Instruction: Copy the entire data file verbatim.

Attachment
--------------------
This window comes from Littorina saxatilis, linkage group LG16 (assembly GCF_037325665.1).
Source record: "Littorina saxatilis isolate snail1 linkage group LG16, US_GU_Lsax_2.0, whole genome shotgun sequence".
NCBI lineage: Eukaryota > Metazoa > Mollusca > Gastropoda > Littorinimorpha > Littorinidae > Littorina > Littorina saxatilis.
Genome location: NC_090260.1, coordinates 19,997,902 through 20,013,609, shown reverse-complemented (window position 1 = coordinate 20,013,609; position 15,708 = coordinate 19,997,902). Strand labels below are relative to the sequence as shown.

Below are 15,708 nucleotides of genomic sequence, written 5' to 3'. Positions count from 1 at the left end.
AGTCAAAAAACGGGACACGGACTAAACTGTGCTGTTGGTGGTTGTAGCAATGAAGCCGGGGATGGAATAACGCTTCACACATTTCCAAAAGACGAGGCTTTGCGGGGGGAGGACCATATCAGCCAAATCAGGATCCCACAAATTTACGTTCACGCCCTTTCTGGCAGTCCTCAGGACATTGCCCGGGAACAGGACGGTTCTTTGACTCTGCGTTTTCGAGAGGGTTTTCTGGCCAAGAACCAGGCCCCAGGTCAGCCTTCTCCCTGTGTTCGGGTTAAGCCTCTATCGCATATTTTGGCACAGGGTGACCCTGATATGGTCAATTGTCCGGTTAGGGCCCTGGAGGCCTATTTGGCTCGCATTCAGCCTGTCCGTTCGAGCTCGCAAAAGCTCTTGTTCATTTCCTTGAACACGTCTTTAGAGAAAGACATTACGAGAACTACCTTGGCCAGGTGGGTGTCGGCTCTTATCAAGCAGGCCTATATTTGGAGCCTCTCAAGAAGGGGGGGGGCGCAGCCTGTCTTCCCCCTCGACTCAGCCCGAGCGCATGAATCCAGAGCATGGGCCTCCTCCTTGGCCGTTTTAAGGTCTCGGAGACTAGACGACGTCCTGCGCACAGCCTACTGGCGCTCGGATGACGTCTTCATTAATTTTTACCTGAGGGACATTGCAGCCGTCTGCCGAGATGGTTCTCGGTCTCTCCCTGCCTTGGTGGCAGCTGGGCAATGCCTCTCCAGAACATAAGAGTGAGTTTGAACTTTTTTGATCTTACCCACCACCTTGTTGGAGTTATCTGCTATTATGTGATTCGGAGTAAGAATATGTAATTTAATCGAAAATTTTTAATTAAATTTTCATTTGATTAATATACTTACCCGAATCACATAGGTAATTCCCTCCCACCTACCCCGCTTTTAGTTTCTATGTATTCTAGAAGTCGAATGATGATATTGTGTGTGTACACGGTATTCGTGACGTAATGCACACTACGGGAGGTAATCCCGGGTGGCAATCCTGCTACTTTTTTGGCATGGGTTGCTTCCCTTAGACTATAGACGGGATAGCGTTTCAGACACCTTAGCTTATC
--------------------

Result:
This window comes from Littorina saxatilis, linkage group LG16 (assembly GCF_037325665.1).
Source record: "Littorina saxatilis isolate snail1 linkage group LG16, US_GU_Lsax_2.0, whole genome shotgun sequence".
NCBI lineage: Eukaryota > Metazoa > Mollusca > Gastropoda > Littorinimorpha > Littorinidae > Littorina > Littorina saxatilis.
Genome location: NC_090260.1, coordinates 19,997,902 through 20,013,609, shown reverse-complemented (window position 1 = coordinate 20,013,609; position 15,708 = coordinate 19,997,902). Strand labels below are relative to the sequence as shown.

Below are 15,708 nucleotides of genomic sequence, written 5' to 3'. Positions count from 1 at the left end.
AGTCAAAAAACGGGACACGGACTAAACTGTGCTGTTGGTGGTTGTAGCAATGAAGCCGGGGATGGAATAACGCTTCACACATTTCCAAAAGACGAGGCTTTGCGGGGGGAGGACCATATCAGCCAAATCAGGATCCCACAAATTTACGTTCACGCCCTTTCTGGCAGTCCTCAGGACATTGCCCGGGAACAGGACGGTTCTTTGACTCTGCGTTTTCGAGAGGGTTTTCTGGCCAAGAACCAGGCCCCAGGTCAGCCTTCTCCCTGTGTTCGGGTTAAGCCTCTATCGCATATTTTGGCACAGGGTGACCCTGATATGGTCAATTGTCCGGTTAGGGCCCTGGAGGCCTATTTGGCTCGCATTCAGCCTGTCCGTTCGAGCTCGCAAAAGCTCTTGTTCATTTCCTTGAACACGTCTTTAGAGAAAGACATTACGAGAACTACCTTGGCCAGGTGGGTGTCGGCTCTTATCAAGCAGGCCTATATTTGGAGCCTCTCAAGAAGGGGGGGGGCGCAGCCTGTCTTCCCCCTCGACTCAGCCCGAGCGCATGAATCCAGAGCATGGGCCTCCTCCTTGGCCGTTTTAAGGTCTCGGAGACTAGACGACGTCCTGCGCACAGCCTACTGGCGCTCGGATGACGTCTTCATTAATTTTTACCTGAGGGACATTGCAGCCGTCTGCCGAGATGGTTCTCGGTCTCTCCCTGCCTTGGTGGCAGCTGGGCAATGCCTCTCCAGAACATAAGAGTGAGTTTGAACTTTTTTGATCTTACCCACCACCTTGTTGGAGTTATCTGCTATTATGTGATTCGGAGTAAGAATATGTAATTTAATCGAAAATTTTTAATTAAATTTTCATTTGATTAATATACTTACCCGAATCACATAGGTAATTCCCTCCCACCTACCCCGCTTTTAGTTTCTATGTATTCTAGAAGTCGAATGATGATATTGTGTGTGTACACGGTATTCGTGACGTAATGCACACTACGGGAGGTAATCCCGGGTGGCAATCCTGCTACTTTTTTGGCATGGGTTGCTTCCCTTAGACTATAGACGGGATAGCGTTTCAGACACCTTAGCTTATC